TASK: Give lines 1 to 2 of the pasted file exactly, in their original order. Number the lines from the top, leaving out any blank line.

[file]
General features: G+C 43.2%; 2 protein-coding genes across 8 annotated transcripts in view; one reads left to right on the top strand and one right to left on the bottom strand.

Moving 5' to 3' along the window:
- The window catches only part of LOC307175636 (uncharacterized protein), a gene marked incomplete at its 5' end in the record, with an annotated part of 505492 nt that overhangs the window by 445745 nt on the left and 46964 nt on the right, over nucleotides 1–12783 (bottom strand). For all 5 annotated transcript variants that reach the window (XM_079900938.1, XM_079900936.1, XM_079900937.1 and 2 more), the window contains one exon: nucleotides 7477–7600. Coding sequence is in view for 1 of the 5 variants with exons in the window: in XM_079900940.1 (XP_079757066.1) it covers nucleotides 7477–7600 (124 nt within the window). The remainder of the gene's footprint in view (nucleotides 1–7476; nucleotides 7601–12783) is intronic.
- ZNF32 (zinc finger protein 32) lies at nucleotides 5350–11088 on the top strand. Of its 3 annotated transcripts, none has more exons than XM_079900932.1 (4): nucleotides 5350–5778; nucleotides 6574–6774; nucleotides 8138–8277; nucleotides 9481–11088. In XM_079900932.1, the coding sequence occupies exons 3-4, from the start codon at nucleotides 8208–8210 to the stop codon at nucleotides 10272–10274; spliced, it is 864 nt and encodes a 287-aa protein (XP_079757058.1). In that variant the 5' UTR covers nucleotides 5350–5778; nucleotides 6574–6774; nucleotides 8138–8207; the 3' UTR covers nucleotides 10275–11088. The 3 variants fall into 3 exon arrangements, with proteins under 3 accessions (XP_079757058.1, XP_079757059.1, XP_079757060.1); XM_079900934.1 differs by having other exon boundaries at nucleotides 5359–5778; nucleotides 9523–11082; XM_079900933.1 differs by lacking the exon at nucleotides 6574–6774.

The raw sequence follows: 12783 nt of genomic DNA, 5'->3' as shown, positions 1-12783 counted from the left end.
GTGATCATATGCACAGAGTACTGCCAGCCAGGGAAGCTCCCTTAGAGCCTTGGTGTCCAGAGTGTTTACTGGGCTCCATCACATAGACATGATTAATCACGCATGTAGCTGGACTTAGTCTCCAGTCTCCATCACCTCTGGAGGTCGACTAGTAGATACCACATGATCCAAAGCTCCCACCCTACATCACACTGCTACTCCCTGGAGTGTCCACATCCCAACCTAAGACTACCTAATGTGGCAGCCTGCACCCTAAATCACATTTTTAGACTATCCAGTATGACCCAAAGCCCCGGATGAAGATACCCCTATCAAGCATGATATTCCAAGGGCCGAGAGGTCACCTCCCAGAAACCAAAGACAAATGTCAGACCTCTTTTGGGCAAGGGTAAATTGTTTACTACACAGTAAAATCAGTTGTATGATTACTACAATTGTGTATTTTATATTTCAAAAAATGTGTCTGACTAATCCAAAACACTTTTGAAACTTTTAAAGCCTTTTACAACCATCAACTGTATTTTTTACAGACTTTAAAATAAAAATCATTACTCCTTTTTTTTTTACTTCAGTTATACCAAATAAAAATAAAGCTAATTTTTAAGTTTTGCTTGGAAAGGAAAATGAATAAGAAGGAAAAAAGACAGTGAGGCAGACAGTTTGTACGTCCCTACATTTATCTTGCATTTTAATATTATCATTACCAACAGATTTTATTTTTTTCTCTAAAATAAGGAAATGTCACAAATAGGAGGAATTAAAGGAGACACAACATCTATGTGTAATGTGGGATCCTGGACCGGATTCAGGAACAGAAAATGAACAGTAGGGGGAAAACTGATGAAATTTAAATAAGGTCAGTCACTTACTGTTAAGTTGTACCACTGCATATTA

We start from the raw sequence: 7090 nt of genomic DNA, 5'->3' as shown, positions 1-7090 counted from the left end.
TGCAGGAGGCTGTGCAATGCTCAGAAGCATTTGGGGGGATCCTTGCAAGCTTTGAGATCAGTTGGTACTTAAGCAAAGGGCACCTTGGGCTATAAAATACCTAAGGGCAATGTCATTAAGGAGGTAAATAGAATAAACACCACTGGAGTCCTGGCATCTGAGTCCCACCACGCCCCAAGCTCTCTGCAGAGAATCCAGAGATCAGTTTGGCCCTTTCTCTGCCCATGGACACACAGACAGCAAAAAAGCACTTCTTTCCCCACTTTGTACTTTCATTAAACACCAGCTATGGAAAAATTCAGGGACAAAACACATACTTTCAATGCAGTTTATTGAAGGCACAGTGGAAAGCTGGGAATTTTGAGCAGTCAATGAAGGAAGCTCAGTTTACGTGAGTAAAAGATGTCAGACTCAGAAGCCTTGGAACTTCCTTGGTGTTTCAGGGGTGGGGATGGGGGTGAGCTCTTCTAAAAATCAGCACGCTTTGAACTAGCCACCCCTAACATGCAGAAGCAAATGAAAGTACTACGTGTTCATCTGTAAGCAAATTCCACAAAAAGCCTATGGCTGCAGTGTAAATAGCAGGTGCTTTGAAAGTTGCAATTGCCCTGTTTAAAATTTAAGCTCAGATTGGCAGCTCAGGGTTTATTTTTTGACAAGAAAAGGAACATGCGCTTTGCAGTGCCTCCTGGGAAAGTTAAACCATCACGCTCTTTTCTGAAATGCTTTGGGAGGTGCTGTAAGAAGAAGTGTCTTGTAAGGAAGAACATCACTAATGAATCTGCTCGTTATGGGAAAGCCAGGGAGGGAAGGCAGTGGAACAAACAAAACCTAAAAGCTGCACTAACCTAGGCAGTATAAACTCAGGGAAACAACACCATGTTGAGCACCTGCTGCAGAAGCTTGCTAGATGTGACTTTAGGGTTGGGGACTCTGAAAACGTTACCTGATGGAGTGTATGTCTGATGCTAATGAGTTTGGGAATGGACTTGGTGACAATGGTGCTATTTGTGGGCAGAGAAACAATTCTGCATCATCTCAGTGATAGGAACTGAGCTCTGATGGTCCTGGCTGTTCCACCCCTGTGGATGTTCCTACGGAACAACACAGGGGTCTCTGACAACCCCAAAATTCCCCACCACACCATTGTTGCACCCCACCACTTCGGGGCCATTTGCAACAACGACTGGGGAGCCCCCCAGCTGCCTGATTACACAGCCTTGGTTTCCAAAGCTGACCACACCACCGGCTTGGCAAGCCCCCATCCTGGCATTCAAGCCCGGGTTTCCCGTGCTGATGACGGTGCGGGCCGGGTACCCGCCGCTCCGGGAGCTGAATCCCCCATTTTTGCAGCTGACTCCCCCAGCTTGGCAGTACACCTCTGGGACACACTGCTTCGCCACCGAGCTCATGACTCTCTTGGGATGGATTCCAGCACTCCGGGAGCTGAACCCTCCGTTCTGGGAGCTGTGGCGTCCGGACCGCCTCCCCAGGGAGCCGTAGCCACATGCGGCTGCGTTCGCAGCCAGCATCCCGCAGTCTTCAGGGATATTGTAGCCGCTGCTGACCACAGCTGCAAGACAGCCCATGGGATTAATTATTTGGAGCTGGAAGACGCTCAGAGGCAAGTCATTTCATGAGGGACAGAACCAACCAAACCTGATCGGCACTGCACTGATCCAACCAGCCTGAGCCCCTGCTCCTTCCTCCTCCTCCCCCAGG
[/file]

General features: G+C 43.2%; 2 protein-coding genes across 8 annotated transcripts in view; one reads left to right on the top strand and one right to left on the bottom strand.

Moving 5' to 3' along the window: